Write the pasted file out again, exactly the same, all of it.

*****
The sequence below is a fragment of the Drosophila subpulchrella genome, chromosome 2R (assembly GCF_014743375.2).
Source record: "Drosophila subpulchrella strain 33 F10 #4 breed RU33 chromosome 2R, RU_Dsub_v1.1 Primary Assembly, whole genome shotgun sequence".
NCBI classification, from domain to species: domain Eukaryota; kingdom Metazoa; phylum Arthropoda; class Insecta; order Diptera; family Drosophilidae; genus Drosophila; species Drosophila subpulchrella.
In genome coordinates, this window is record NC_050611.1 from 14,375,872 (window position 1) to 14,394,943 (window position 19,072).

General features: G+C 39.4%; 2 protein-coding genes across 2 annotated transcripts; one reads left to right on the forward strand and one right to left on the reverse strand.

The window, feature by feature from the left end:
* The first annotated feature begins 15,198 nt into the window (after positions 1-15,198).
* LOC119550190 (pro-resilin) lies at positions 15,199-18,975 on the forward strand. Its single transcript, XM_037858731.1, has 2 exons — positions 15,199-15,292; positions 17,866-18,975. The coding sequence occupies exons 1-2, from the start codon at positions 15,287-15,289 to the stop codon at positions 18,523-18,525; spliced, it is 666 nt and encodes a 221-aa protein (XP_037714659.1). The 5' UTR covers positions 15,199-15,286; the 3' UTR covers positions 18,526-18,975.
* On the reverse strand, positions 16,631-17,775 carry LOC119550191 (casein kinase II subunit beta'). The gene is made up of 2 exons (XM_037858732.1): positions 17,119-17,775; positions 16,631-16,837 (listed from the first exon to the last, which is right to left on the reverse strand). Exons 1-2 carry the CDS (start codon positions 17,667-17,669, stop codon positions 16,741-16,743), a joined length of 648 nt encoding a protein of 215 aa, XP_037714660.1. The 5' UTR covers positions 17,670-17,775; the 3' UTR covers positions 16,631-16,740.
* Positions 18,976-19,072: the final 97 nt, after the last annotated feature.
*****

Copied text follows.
The sequence below is a fragment of the Drosophila subpulchrella genome, chromosome 2R (assembly GCF_014743375.2).
Source record: "Drosophila subpulchrella strain 33 F10 #4 breed RU33 chromosome 2R, RU_Dsub_v1.1 Primary Assembly, whole genome shotgun sequence".
NCBI classification, from domain to species: domain Eukaryota; kingdom Metazoa; phylum Arthropoda; class Insecta; order Diptera; family Drosophilidae; genus Drosophila; species Drosophila subpulchrella.
In genome coordinates, this window is record NC_050611.1 from 14,375,872 (window position 1) to 14,394,943 (window position 19,072).

General features: G+C 39.4%; 2 protein-coding genes across 2 annotated transcripts; one reads left to right on the forward strand and one right to left on the reverse strand.

The window, feature by feature from the left end:
* The first annotated feature begins 15,198 nt into the window (after positions 1-15,198).
* LOC119550190 (pro-resilin) lies at positions 15,199-18,975 on the forward strand. Its single transcript, XM_037858731.1, has 2 exons — positions 15,199-15,292; positions 17,866-18,975. The coding sequence occupies exons 1-2, from the start codon at positions 15,287-15,289 to the stop codon at positions 18,523-18,525; spliced, it is 666 nt and encodes a 221-aa protein (XP_037714659.1). The 5' UTR covers positions 15,199-15,286; the 3' UTR covers positions 18,526-18,975.
* On the reverse strand, positions 16,631-17,775 carry LOC119550191 (casein kinase II subunit beta'). The gene is made up of 2 exons (XM_037858732.1): positions 17,119-17,775; positions 16,631-16,837 (listed from the first exon to the last, which is right to left on the reverse strand). Exons 1-2 carry the CDS (start codon positions 17,667-17,669, stop codon positions 16,741-16,743), a joined length of 648 nt encoding a protein of 215 aa, XP_037714660.1. The 5' UTR covers positions 17,670-17,775; the 3' UTR covers positions 16,631-16,740.
* Positions 18,976-19,072: the final 97 nt, after the last annotated feature.